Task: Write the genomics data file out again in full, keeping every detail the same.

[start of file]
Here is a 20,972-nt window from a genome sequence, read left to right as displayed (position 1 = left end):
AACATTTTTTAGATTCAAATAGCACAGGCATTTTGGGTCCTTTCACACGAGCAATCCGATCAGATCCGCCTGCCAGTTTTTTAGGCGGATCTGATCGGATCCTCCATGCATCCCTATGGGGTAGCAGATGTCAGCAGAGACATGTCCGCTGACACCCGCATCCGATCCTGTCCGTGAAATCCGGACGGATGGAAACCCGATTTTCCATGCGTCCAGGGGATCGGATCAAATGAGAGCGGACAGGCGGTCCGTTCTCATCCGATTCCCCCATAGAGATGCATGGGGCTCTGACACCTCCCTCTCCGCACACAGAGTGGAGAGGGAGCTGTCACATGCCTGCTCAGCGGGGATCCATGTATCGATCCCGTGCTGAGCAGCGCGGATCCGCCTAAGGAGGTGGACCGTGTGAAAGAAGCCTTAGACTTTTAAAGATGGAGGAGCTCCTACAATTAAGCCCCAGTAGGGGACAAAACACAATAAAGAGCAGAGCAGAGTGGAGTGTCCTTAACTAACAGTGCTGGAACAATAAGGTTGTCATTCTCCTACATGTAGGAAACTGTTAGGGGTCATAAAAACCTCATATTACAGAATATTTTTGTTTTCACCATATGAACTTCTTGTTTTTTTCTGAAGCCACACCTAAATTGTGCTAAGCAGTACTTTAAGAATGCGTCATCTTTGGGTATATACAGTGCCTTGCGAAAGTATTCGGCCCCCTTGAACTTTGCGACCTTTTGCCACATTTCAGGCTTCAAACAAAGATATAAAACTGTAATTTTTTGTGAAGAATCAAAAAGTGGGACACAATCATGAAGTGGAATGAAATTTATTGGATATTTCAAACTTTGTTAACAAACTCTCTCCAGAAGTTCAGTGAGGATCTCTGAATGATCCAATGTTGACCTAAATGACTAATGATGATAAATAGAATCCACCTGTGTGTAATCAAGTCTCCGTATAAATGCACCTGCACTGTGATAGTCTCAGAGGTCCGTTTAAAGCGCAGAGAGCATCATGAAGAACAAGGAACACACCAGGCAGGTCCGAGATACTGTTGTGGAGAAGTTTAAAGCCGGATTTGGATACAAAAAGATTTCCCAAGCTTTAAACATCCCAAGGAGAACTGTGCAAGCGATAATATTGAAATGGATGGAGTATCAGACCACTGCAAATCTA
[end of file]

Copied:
Here is a 20,972-nt window from a genome sequence, read left to right as displayed (position 1 = left end):
AACATTTTTTAGATTCAAATAGCACAGGCATTTTGGGTCCTTTCACACGAGCAATCCGATCAGATCCGCCTGCCAGTTTTTTAGGCGGATCTGATCGGATCCTCCATGCATCCCTATGGGGTAGCAGATGTCAGCAGAGACATGTCCGCTGACACCCGCATCCGATCCTGTCCGTGAAATCCGGACGGATGGAAACCCGATTTTCCATGCGTCCAGGGGATCGGATCAAATGAGAGCGGACAGGCGGTCCGTTCTCATCCGATTCCCCCATAGAGATGCATGGGGCTCTGACACCTCCCTCTCCGCACACAGAGTGGAGAGGGAGCTGTCACATGCCTGCTCAGCGGGGATCCATGTATCGATCCCGTGCTGAGCAGCGCGGATCCGCCTAAGGAGGTGGACCGTGTGAAAGAAGCCTTAGACTTTTAAAGATGGAGGAGCTCCTACAATTAAGCCCCAGTAGGGGACAAAACACAATAAAGAGCAGAGCAGAGTGGAGTGTCCTTAACTAACAGTGCTGGAACAATAAGGTTGTCATTCTCCTACATGTAGGAAACTGTTAGGGGTCATAAAAACCTCATATTACAGAATATTTTTGTTTTCACCATATGAACTTCTTGTTTTTTTCTGAAGCCACACCTAAATTGTGCTAAGCAGTACTTTAAGAATGCGTCATCTTTGGGTATATACAGTGCCTTGCGAAAGTATTCGGCCCCCTTGAACTTTGCGACCTTTTGCCACATTTCAGGCTTCAAACAAAGATATAAAACTGTAATTTTTTGTGAAGAATCAAAAAGTGGGACACAATCATGAAGTGGAATGAAATTTATTGGATATTTCAAACTTTGTTAACAAACTCTCTCCAGAAGTTCAGTGAGGATCTCTGAATGATCCAATGTTGACCTAAATGACTAATGATGATAAATAGAATCCACCTGTGTGTAATCAAGTCTCCGTATAAATGCACCTGCACTGTGATAGTCTCAGAGGTCCGTTTAAAGCGCAGAGAGCATCATGAAGAACAAGGAACACACCAGGCAGGTCCGAGATACTGTTGTGGAGAAGTTTAAAGCCGGATTTGGATACAAAAAGATTTCCCAAGCTTTAAACATCCCAAGGAGAACTGTGCAAGCGATAATATTGAAATGGATGGAGTATCAGACCACTGCAAATCTA